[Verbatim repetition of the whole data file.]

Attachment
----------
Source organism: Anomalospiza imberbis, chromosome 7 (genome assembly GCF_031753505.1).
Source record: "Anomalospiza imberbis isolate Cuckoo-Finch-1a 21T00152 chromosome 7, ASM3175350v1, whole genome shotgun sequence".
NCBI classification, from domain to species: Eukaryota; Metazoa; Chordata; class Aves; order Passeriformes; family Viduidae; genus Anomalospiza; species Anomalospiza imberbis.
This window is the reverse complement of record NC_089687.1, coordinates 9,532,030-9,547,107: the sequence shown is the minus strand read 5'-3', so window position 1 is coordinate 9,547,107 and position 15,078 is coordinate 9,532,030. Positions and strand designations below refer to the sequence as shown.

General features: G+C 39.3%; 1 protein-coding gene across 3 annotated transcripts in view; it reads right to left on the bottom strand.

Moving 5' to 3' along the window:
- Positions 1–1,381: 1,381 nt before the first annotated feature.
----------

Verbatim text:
Source organism: Anomalospiza imberbis, chromosome 7 (genome assembly GCF_031753505.1).
Source record: "Anomalospiza imberbis isolate Cuckoo-Finch-1a 21T00152 chromosome 7, ASM3175350v1, whole genome shotgun sequence".
NCBI classification, from domain to species: Eukaryota; Metazoa; Chordata; class Aves; order Passeriformes; family Viduidae; genus Anomalospiza; species Anomalospiza imberbis.
This window is the reverse complement of record NC_089687.1, coordinates 9,532,030-9,547,107: the sequence shown is the minus strand read 5'-3', so window position 1 is coordinate 9,547,107 and position 15,078 is coordinate 9,532,030. Positions and strand designations below refer to the sequence as shown.

General features: G+C 39.3%; 1 protein-coding gene across 3 annotated transcripts in view; it reads right to left on the bottom strand.

Moving 5' to 3' along the window:
- Positions 1–1,381: 1,381 nt before the first annotated feature.